Networking » News »

  • Where SDN falls down

    This vendor-written tech primer has been edited by Network World to eliminate product promotion, but readers should note it will likely favor the submitter's approach.

  • Cisco to buy SDN startup Embrane

    Cisco plans to beef up its SDN [software-defined networking] technology by acquiring Embrane, a startup with an architecture for virtualized network appliances.

  • Start-up touts wireless charging from Wi-Fi and Bluetooth signals

    A wireless charging start-up says it has developed a chipset that easily integrates with mobile devices to allow them to charge from existing Wi-Fi and Bluetooth transmitters.

  • Is it safe to use public Wi-Fi networks?

    Wi-Fi has significantly changed the way we work and play, enabling us to interact with the digital world from anywhere in the physical world. Furthermore, free Wi-Fi access is on the rise, from local coffee shops to international restaurant chains. However, the convenience of free Wi-Fi comes with some real threats, from computer viruses to identity theft.

  • All the news that's fit to squish -- on a smartwatch

    It was probably inevitable: The New York Times announced Tuesday it will produce one-sentence stories and other content on various topics for the Apple Watch, the day the device first goes on sale on April 24.

  • Dial-up is still not dead (yet)

    The latest statistics on Internet activity in Australia, released this morning by the Australian Bureau of Statistics shows that while dial-up is dying it's still not dead.

  • In brief: Huawei's Australian revenue up 18 per cent

    Networking equipment and smartphone manufacturer Huawei boosted its Australian sales revenue by 18 per cent in its 2014 financial year, the Chinese-owned company announced this morning.

  • NBN Co adds 550k premises to construction plan

    NBN Co has added 555,000 premises in Queensland, South Australia, NSW and Western Australia to its National Broadband Network construction plan.

  • Beyond metadata: the brave new world of big data retention

    With the Senate passing the Federal Government’s data retention bill last week, there has been a great deal of discussion of “metadata”, what it is and whether the government ought to have access to it.

  • Thousands call on Congress to overturn net neutrality rules

    Opponents of the U.S. Federal Communications Commission's new net neutrality rules aren't giving up, with a conservative advocacy group saying it has collected more than 540,000 signatures on a petition asking Congress to overturn the agency's action.

  • Arista decouples switch, software pricing

    Arista Networks this week decoupled the pricing of its software and switch hardware as a consumption option for cloud providers.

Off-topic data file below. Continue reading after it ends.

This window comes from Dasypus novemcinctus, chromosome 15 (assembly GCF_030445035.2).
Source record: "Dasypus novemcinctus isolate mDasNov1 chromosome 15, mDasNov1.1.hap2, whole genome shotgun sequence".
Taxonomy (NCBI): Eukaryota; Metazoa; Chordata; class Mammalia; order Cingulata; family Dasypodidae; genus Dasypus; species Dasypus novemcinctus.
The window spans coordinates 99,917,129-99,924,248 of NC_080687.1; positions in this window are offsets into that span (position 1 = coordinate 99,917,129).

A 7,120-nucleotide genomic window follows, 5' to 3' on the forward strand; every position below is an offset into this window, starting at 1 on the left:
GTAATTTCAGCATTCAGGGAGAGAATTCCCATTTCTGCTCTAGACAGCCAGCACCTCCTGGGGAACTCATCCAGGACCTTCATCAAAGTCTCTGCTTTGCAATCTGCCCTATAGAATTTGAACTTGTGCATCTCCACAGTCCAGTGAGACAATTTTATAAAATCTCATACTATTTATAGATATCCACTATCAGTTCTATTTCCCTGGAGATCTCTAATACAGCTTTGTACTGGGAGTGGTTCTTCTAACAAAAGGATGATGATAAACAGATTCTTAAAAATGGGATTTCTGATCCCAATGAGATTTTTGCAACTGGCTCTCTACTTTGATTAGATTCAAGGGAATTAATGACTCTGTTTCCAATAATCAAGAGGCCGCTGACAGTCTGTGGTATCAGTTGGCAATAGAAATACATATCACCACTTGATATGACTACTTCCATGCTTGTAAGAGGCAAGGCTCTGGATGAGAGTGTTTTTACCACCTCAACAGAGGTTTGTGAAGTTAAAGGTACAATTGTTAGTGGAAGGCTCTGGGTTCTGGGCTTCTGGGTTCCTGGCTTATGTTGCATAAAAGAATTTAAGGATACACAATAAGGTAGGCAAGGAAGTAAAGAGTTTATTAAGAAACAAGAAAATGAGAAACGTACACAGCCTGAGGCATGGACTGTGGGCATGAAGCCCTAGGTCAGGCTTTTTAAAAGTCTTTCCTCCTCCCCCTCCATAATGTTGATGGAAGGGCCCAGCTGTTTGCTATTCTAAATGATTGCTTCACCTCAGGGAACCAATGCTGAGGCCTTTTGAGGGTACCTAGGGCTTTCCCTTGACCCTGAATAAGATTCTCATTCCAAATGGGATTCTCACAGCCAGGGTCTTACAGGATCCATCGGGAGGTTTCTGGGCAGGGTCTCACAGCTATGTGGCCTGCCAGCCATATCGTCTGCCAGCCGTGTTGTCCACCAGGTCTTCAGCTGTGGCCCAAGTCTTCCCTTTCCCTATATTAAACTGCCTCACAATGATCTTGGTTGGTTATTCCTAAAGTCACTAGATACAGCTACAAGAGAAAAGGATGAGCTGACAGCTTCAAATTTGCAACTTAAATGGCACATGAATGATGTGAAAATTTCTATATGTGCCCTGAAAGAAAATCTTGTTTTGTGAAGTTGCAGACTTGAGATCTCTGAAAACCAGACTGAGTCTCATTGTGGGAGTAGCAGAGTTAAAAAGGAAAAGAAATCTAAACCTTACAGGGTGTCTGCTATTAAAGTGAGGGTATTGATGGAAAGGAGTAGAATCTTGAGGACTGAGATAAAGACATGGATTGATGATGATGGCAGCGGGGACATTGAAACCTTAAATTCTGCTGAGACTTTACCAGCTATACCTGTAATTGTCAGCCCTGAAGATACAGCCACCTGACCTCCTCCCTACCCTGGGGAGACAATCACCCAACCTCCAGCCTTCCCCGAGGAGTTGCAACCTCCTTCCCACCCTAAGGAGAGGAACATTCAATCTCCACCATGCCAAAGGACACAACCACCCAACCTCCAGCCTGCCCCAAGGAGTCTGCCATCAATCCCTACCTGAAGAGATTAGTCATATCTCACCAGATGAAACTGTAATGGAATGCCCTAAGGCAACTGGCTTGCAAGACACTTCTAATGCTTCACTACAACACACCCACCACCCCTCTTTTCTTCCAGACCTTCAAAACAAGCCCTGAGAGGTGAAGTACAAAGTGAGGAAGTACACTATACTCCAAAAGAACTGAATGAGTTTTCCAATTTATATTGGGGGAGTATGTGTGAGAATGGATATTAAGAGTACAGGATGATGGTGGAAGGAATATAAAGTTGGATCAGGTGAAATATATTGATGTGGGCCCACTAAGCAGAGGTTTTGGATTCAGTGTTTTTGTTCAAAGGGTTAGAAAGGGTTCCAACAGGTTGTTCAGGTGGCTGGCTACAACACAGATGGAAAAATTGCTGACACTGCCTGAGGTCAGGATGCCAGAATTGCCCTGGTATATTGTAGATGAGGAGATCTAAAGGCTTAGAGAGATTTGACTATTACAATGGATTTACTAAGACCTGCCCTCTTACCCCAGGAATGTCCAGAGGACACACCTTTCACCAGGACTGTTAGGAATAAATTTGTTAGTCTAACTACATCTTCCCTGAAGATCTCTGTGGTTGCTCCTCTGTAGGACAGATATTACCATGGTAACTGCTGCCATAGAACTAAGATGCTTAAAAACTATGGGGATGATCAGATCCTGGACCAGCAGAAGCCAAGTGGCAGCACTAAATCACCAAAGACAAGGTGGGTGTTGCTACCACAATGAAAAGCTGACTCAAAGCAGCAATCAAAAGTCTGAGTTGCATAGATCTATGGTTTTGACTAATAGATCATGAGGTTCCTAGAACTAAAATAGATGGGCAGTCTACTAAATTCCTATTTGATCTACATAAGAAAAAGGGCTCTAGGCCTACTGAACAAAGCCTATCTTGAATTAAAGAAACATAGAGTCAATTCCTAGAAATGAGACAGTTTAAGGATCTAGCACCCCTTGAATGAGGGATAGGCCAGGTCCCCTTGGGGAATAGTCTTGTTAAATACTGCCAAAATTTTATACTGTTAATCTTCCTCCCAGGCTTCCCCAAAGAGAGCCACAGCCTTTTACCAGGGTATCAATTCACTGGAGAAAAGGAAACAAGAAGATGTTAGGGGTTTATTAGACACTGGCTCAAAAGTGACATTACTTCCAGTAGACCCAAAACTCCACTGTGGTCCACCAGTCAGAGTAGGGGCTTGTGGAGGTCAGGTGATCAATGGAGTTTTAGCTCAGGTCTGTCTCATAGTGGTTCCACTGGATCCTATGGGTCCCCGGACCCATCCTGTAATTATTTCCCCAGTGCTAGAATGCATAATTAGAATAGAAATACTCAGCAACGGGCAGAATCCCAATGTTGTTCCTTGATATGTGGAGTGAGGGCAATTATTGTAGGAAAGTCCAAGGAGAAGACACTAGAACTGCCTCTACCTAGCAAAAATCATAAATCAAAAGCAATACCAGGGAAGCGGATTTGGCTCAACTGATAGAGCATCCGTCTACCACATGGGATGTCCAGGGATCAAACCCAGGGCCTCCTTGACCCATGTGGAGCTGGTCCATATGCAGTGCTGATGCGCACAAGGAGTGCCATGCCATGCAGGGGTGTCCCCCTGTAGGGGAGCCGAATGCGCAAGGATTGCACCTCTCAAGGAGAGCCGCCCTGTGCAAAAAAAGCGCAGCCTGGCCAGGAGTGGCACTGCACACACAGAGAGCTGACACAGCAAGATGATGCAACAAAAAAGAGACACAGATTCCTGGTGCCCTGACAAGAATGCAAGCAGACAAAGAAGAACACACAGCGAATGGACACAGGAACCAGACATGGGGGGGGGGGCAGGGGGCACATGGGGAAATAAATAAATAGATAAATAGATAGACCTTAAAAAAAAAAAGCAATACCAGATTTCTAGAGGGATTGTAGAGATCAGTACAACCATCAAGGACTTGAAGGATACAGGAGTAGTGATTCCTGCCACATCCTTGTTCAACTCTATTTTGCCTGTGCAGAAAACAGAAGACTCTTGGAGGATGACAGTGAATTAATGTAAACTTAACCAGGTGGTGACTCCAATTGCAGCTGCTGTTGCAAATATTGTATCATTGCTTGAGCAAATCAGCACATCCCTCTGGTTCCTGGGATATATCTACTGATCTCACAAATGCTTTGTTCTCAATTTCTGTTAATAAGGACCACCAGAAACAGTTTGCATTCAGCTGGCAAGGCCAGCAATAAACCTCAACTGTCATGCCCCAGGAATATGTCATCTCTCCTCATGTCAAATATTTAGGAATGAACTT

• Stanford crypto expert Dan Boneh wins $175K computer science award

    Stanford University computer science professor Dan Boneh has been named as the recipient of the 2014 ACM-Infosys Foundation Award in Computing Sciences for his work in cryptography.

  • Telstra to resell SoftLayer IaaS services

    Telstra and IBM have inked an agreement under which the telco will offer SoftLayer cloud services to its customers.

  • NBN Co launches FTTB offering

    NBN Co has formally launched its fibre to the basement (FTTB) product, the company announced early this morning.

  • Sprint to rollout LTE Advanced to Chicago area

    Sprint plans to add more than 540 jobs and 115 stores in the Chicago area along with its first LTE-Advanced upgrade in the nation. LTE Advanced has the potential of delivering 100 Mbps wireless download speeds.

  • SDN management battle: TAPs vs. network packet brokers

    Network management is a sticky issue when it comes to implementing software-defined networks and network virtualization.

  • Data retention: Telstra to keep customer data within Australia

    Telstra will store data that it is forced to retain under the government's new data retention regime within Australia, the telco has revealed.

  • Vodafone extends Nokia Networks contract for four years

    Vodafone Hutchison Australia has extended its managed services contract with Nokia Networks for another four years.

  • Cheap mobile subscriptions the bait as Euro operators become more aggressive

    Consumers seem to be coming out on top as a growing number of European telecom and cable operators offer discounted mobile subscriptions as a bonus for choosing other services.

  • Will embedded and middleware help save Blackberry?

    The financial news for Blackberry is potentially bad this week, as it has been for most of the past few years. Some analysts are predicting that the Canadian company will post losses of as much as 7 cents per share, though the consensus seems to be closer to 3 cents. If that happens, it'll be Blackberry's fourth quarter out of the last five to show a decline.

CIO
ARN
Techworld
CMO